When people think about the world’s most threatened animals, it’s unlikely that Anguillid (freshwater) eels spring to mind. In Europe, freshwater eels are one of our least appreciated but most critically endangered species, having declined by around 95% since the 1980s. Unlike most people, as a freshwater ecologist, I spend a lot of time thinking about animals like the freshwater eel because globally, all freshwater species are facing considerable threats. In fact, freshwater species are declining at double the rate of terrestrial or marine biodiversity and for me, freshwater eels are a bit of a poster-fish for all freshwater biodiversity.
Anguillid eels have life cycles more complex and mysterious than any other species I can think of. They are catadromous; spending most of their lives in freshwaters but returning to the ocean to spawn (a return journey of around ten thousand kilometres). Eels can live for many years, especially females – the oldest known European eel was over 100 years old. Despite being long-lived they only spawn once in their lives. The marine phase of an eel’s life remains much of a mystery – we do not know what eels do during their time in the oceans or exactly where they spawn. An exciting new project is radio-tracking eels to attempt to answer the mysteries that have eluded scientists since the time of Aristotle.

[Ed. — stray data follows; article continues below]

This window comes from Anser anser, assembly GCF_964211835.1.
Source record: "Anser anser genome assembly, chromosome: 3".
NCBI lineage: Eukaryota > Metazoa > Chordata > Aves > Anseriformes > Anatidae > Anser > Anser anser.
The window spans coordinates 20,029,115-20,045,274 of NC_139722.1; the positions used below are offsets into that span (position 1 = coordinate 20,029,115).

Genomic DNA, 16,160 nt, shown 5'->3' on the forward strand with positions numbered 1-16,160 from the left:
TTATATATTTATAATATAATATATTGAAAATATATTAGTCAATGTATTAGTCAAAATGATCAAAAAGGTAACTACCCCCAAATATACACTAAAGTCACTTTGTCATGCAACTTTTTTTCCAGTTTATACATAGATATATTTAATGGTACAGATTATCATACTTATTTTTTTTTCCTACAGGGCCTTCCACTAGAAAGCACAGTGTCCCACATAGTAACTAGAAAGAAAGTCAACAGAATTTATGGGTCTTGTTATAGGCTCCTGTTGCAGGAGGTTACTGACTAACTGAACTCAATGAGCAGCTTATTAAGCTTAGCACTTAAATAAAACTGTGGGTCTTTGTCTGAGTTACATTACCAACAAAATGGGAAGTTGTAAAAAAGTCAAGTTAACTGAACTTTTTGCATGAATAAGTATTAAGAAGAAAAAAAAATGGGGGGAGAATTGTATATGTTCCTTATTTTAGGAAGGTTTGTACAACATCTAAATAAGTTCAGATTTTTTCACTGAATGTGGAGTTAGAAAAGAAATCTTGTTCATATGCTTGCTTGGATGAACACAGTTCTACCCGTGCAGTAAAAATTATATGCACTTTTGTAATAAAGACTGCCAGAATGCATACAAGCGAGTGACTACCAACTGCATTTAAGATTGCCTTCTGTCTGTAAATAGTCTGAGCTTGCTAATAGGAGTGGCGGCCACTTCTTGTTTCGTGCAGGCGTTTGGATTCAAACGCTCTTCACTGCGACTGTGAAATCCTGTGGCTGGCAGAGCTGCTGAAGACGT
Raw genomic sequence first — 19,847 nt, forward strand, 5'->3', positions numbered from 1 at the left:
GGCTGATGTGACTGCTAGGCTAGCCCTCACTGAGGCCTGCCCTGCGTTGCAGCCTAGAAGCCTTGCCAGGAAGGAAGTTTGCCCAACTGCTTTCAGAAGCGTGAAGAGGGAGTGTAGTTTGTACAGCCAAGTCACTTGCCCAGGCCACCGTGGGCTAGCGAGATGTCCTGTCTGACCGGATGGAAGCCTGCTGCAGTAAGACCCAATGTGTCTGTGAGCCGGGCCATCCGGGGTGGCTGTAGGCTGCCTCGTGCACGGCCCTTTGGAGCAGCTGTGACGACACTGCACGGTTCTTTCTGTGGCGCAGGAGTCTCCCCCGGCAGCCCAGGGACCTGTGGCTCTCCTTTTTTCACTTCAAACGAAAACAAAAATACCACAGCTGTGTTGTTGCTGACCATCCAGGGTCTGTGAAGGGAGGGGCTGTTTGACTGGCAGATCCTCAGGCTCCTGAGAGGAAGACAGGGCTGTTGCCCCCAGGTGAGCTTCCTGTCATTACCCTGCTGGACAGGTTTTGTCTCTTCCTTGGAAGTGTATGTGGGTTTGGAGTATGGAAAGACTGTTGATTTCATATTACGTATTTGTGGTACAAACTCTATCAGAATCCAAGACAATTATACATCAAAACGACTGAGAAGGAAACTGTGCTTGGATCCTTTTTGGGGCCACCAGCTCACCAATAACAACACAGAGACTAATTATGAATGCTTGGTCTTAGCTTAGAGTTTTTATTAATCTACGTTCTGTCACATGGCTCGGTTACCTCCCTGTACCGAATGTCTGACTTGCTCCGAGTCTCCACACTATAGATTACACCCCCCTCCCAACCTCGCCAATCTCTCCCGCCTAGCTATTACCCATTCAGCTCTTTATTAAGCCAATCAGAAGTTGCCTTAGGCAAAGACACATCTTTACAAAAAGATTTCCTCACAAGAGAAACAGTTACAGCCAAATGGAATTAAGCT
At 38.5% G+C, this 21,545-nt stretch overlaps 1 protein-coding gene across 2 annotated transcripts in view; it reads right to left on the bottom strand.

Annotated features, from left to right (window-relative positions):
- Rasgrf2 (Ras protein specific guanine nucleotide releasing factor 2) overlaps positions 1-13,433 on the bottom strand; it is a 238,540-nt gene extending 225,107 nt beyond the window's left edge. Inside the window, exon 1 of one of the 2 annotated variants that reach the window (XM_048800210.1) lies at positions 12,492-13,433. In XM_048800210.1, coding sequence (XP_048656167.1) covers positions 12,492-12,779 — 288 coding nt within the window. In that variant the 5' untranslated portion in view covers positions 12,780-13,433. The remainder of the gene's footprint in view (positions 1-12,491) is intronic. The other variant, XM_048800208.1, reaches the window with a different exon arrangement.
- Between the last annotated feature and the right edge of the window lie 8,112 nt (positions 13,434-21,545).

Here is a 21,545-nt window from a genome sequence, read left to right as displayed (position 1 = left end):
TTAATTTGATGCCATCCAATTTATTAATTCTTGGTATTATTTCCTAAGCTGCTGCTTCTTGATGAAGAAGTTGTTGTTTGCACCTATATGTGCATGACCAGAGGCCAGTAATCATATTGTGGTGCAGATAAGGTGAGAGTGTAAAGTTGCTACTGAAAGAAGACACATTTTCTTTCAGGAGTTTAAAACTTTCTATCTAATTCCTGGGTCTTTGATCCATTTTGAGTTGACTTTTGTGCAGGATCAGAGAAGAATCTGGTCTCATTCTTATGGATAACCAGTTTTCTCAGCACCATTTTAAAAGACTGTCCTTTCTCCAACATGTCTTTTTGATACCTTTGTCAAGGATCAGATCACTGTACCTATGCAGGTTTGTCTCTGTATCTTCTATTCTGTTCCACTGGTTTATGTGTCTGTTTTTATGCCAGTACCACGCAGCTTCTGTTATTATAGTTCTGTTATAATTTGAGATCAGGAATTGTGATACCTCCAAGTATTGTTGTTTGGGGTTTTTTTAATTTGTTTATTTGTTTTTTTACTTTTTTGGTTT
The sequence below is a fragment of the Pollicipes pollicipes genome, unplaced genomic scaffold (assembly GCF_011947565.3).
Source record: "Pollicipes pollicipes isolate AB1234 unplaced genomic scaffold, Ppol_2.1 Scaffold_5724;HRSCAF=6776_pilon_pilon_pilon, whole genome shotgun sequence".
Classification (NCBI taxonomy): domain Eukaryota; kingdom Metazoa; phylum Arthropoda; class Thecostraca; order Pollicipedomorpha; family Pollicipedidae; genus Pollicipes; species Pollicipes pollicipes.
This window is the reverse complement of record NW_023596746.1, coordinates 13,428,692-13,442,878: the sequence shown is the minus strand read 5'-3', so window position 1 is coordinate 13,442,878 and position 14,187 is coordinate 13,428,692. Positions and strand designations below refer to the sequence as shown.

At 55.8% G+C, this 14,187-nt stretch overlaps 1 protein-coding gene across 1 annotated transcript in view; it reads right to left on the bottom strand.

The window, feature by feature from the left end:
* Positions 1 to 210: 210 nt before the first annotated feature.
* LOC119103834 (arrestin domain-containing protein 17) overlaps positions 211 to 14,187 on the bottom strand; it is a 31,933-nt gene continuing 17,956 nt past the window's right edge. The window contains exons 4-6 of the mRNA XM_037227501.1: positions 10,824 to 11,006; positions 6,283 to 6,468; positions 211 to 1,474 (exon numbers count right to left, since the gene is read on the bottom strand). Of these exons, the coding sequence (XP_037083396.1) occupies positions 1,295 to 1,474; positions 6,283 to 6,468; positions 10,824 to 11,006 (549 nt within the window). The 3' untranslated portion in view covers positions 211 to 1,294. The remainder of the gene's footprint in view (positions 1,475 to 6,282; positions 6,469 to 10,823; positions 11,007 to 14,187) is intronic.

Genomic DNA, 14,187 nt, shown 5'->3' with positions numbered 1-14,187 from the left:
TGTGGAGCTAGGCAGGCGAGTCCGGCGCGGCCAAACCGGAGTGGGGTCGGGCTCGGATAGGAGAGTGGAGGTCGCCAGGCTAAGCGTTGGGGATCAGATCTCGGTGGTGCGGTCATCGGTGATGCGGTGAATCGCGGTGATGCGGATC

There are multiple threats facing European eels, and to different extents, all other species of freshwater eel around the world. Threats include: climate change, human infrastructure and development, disease, water pollution, habitat loss, over-exploitation and mortality caused by pumps and hydropower dams. Furthermore, as the illegal trade in European, American and Japanese eel is stopped, eels in other parts of the world where protections are less, may be at increased risk.
A critical step in the conservation of eels is ensuring people care about them and with this in mind, during a recent trip to Ambon, Indonesia, I visited Larike village, home to a population of Marbled eels, Anguilla marmorata, to find out why they are important to the local community. I met with Hafes Lauspa who is the King (or Raja) of Larike village. Hafes has taken the unusual step of protecting the eels in his village, meaning that no one can fish for them or harm them in anyway. Hafes hopes that by protecting the eels, the eels will attract tourism to the village and generate income.